Best D.C. Voting Rights Advocate

Best: Shadow Rep. Mike Panetta
2nd Best: Martin Austermuhle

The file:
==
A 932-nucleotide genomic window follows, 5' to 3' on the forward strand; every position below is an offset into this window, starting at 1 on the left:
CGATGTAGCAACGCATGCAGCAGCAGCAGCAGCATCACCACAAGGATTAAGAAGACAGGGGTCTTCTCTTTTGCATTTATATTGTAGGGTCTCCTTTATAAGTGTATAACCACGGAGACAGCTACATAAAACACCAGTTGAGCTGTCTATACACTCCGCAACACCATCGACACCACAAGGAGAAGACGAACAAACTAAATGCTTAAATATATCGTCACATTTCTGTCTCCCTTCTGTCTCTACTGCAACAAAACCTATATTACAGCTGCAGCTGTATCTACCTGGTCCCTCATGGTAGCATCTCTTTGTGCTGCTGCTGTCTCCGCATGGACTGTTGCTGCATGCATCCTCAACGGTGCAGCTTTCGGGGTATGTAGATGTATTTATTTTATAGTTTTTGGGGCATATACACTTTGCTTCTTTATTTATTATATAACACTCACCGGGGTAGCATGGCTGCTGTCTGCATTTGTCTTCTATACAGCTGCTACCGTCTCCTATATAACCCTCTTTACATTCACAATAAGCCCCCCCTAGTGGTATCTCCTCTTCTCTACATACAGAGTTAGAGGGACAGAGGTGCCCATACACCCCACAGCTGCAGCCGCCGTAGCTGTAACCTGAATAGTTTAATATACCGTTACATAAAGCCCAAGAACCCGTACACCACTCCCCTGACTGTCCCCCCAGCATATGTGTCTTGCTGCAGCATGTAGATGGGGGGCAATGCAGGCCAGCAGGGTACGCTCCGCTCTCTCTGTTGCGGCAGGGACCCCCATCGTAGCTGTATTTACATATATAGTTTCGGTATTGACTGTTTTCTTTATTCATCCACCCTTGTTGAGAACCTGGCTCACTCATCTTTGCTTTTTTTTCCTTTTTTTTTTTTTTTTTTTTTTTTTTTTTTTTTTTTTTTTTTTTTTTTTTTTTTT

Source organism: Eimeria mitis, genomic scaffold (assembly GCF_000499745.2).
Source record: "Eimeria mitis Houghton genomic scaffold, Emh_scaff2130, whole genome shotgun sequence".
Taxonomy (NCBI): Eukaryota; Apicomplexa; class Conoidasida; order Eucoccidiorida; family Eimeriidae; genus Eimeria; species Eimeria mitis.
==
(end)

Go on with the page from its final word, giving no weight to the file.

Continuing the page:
Panetta’s writings about voting rights are filled with winsome fantasies of congressional power (“I would offer a friendly amendment to remove the metal [detectors] from the Capitol Complex and have the gun laws apply to Congress itself. Sounds like a fair deal to me”). Austermuhle’s are much more emo: Words like “injustice,” “agonizing,” and “depressing” dot the DCist senior editor’s frequent blog posts, which are all the more poignant because Austermuhle, 29, cannot vote in the United States. “I don’t really have a good reason why this issue touches a nerve with me. It just does,” says the Swiss-Dutch dual national, who’s been in D.C. for seven of his 12 years in the States, via e-mail. “For all the real injustices in the world, I find it incredibly foolish that District residents have to spend as much time as they do pleading for rights that pretty much everyone else in the civilized world assumes are a given.” And through his efforts, he’s earned the right to feel the salient characteristic of this issue: fatigue. “I periodically find myself giving up on the whole debate,” Austermuhle writes, “but then someone else goes and says something surprisingly ignorant about D.C. voting rights....I can’t very well go and give up on a worthy cause when there are very dedicated activists and residents out there who lobby, protest and complain about this on a daily basis. For them it’s personal; for me it’s mostly principle.”